• Not all consultant surgeons should be trainers.
  • Medical surgical trainers should do less service work. This may seem contentious. All directorates in my hospital (and I imagine in all others) have nurse educators. Their job is to educate. They do little or no service work. Yet the same arrangement on the wards and in operating theatres does not exist for medical staff.
  • Trainee doctors should do less service work.
  • Not all hospitals should have trainees.

This last statement is the hook that involves NHS England chief executive Simon Stevens in this debate.

In a speech to the NHS Confederation in June, Mr Stevens questioned a long accepted norm in the NHS: that all acute hospitals must have trainee doctors.

Taking junior doctors away from hospitals would require a considerable investment to create and hire the workforce to replace them.

‘Which type of tenured non-training doctor is required to do the bulk of the work is a vexed question’

No doubt the BMA would insist on an increase in consultant numbers. Under current financial arrangements this is unlikely to happen.

In my view, what needs to happen is an increase in the number of nurse and surgical care practitioners. In many US hospitals attending physicians and physician assistants do most of the work.

Professional limbo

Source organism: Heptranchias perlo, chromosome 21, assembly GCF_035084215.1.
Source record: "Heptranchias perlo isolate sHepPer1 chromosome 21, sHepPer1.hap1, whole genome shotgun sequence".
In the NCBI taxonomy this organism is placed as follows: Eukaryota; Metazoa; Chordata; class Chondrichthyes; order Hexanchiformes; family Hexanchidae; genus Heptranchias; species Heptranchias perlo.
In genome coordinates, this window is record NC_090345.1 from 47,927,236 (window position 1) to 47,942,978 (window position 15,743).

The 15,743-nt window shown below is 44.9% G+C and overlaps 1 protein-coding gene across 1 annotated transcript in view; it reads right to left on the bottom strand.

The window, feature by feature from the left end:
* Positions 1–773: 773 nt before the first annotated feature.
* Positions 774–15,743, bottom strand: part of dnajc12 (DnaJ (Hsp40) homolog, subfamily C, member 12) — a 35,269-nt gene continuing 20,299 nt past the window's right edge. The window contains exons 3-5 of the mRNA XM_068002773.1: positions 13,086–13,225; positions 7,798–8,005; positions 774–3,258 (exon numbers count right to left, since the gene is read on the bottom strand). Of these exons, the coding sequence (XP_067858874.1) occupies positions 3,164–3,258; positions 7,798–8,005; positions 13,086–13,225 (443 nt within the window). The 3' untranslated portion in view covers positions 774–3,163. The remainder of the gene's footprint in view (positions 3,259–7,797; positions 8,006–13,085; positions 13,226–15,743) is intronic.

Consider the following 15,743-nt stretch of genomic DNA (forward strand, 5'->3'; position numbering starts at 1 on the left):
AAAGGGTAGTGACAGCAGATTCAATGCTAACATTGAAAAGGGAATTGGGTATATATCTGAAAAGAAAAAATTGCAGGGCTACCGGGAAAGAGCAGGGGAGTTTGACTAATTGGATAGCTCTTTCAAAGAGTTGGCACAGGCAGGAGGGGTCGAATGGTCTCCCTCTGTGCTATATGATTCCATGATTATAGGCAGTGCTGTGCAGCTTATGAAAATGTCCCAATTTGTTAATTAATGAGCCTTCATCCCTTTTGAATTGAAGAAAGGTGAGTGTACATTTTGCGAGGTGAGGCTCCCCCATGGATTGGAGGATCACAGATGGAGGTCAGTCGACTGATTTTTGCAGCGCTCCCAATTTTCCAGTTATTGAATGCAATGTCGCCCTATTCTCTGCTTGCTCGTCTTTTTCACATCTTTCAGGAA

The influence of his time in America is clear to see in Mr Stevens’ thinking.

Our health secretary, Jeremy Hunt has announced that there is to be a big increase in the number of physician associates – the English equivalent of physician assistants.

In the UK, surgical care practitioners are often in professional limbo. They typically train in an unrelated healthcare field and then move sideways because of a lack of professional fulfilment or opportunities. 

In the UK, only three universities provide degree level courses for surgical care practitioners.

‘The old district general hospital remains the mundane workhorse of the NHS’

If Mr Stevens wants genuine, radical change in what he calls the “physiology of the NHS”, hospital trusts, the NHS generally, Health Education England and institutions of learning must grab this opportunity to expand the population of practitioners in a way that serves the service.

New representative bodies will have to be created to ensure independent professional pride for these healthcare workers.

A missing part of the jigsaw is the vexed question of which type of tenured non-training doctor is required to do the bulk of the work: the traditional consultant or something completely different, less British and more European maybe?

Two speed NHS

The creation of this new NHS will, in many peoples’ eyes, create a two tier system: teaching hospitals in large cities will become ivory walled centres of excellence, with all the trainees and glamorous high tech medicine, while the old district general hospital remains the mundane workhorse of the NHS.

‘The creation of this new NHS will create a two tier system’

I seem to recall that this is how it used to be before the democratisation and the granting of teaching hospital status to all and sundry by Tony Blair and his health advisers.

These changes will not be easy to achieve.

If sustainable, high quality training of all healthcare workers to provide first class care is to be achieved, there is no alternative to radical change.

This is the challenge for Mr Stevens and others leading the NHS.

Norman Briffa is a consultant for Sheffield Teaching Hospitals Foundation Trust